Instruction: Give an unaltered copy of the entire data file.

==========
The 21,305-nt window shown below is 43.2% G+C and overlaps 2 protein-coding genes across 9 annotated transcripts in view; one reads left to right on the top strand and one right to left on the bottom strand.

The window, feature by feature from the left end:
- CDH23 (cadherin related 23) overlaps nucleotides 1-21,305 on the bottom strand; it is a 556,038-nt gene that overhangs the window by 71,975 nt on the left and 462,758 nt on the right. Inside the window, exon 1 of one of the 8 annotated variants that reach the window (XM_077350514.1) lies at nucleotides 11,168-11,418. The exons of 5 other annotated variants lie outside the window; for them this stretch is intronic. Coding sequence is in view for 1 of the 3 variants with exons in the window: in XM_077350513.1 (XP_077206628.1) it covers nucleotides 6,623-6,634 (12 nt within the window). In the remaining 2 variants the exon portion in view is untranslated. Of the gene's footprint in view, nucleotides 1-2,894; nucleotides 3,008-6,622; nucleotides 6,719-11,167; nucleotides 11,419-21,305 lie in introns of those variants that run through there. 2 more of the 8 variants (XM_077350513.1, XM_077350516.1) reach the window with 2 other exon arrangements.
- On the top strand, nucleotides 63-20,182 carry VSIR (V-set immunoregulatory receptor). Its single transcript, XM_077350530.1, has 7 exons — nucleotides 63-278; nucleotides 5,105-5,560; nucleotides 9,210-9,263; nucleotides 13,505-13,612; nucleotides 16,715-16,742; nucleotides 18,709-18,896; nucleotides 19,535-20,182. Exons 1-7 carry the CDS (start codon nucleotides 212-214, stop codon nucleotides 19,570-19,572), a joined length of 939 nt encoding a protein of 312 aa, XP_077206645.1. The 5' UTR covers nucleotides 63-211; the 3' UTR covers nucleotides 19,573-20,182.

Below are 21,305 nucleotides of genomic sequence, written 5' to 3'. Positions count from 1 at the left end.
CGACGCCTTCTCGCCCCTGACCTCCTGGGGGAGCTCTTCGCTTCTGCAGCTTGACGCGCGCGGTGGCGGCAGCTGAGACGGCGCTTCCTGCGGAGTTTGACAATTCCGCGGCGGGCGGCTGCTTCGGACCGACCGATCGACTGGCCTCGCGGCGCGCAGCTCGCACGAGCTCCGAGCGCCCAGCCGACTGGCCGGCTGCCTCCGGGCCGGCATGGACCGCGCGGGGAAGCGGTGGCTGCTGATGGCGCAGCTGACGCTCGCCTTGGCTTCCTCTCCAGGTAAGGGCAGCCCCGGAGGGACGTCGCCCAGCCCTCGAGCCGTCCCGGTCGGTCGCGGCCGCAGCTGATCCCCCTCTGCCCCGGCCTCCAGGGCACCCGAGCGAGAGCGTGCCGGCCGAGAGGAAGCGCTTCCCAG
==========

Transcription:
The 21,305-nt window shown below is 43.2% G+C and overlaps 2 protein-coding genes across 9 annotated transcripts in view; one reads left to right on the top strand and one right to left on the bottom strand.

The window, feature by feature from the left end:
- CDH23 (cadherin related 23) overlaps nucleotides 1-21,305 on the bottom strand; it is a 556,038-nt gene that overhangs the window by 71,975 nt on the left and 462,758 nt on the right. Inside the window, exon 1 of one of the 8 annotated variants that reach the window (XM_077350514.1) lies at nucleotides 11,168-11,418. The exons of 5 other annotated variants lie outside the window; for them this stretch is intronic. Coding sequence is in view for 1 of the 3 variants with exons in the window: in XM_077350513.1 (XP_077206628.1) it covers nucleotides 6,623-6,634 (12 nt within the window). In the remaining 2 variants the exon portion in view is untranslated. Of the gene's footprint in view, nucleotides 1-2,894; nucleotides 3,008-6,622; nucleotides 6,719-11,167; nucleotides 11,419-21,305 lie in introns of those variants that run through there. 2 more of the 8 variants (XM_077350513.1, XM_077350516.1) reach the window with 2 other exon arrangements.
- On the top strand, nucleotides 63-20,182 carry VSIR (V-set immunoregulatory receptor). Its single transcript, XM_077350530.1, has 7 exons — nucleotides 63-278; nucleotides 5,105-5,560; nucleotides 9,210-9,263; nucleotides 13,505-13,612; nucleotides 16,715-16,742; nucleotides 18,709-18,896; nucleotides 19,535-20,182. Exons 1-7 carry the CDS (start codon nucleotides 212-214, stop codon nucleotides 19,570-19,572), a joined length of 939 nt encoding a protein of 312 aa, XP_077206645.1. The 5' UTR covers nucleotides 63-211; the 3' UTR covers nucleotides 19,573-20,182.

Below are 21,305 nucleotides of genomic sequence, written 5' to 3'. Positions count from 1 at the left end.
CGACGCCTTCTCGCCCCTGACCTCCTGGGGGAGCTCTTCGCTTCTGCAGCTTGACGCGCGCGGTGGCGGCAGCTGAGACGGCGCTTCCTGCGGAGTTTGACAATTCCGCGGCGGGCGGCTGCTTCGGACCGACCGATCGACTGGCCTCGCGGCGCGCAGCTCGCACGAGCTCCGAGCGCCCAGCCGACTGGCCGGCTGCCTCCGGGCCGGCATGGACCGCGCGGGGAAGCGGTGGCTGCTGATGGCGCAGCTGACGCTCGCCTTGGCTTCCTCTCCAGGTAAGGGCAGCCCCGGAGGGACGTCGCCCAGCCCTCGAGCCGTCCCGGTCGGTCGCGGCCGCAGCTGATCCCCCTCTGCCCCGGCCTCCAGGGCACCCGAGCGAGAGCGTGCCGGCCGAGAGGAAGCGCTTCCCAG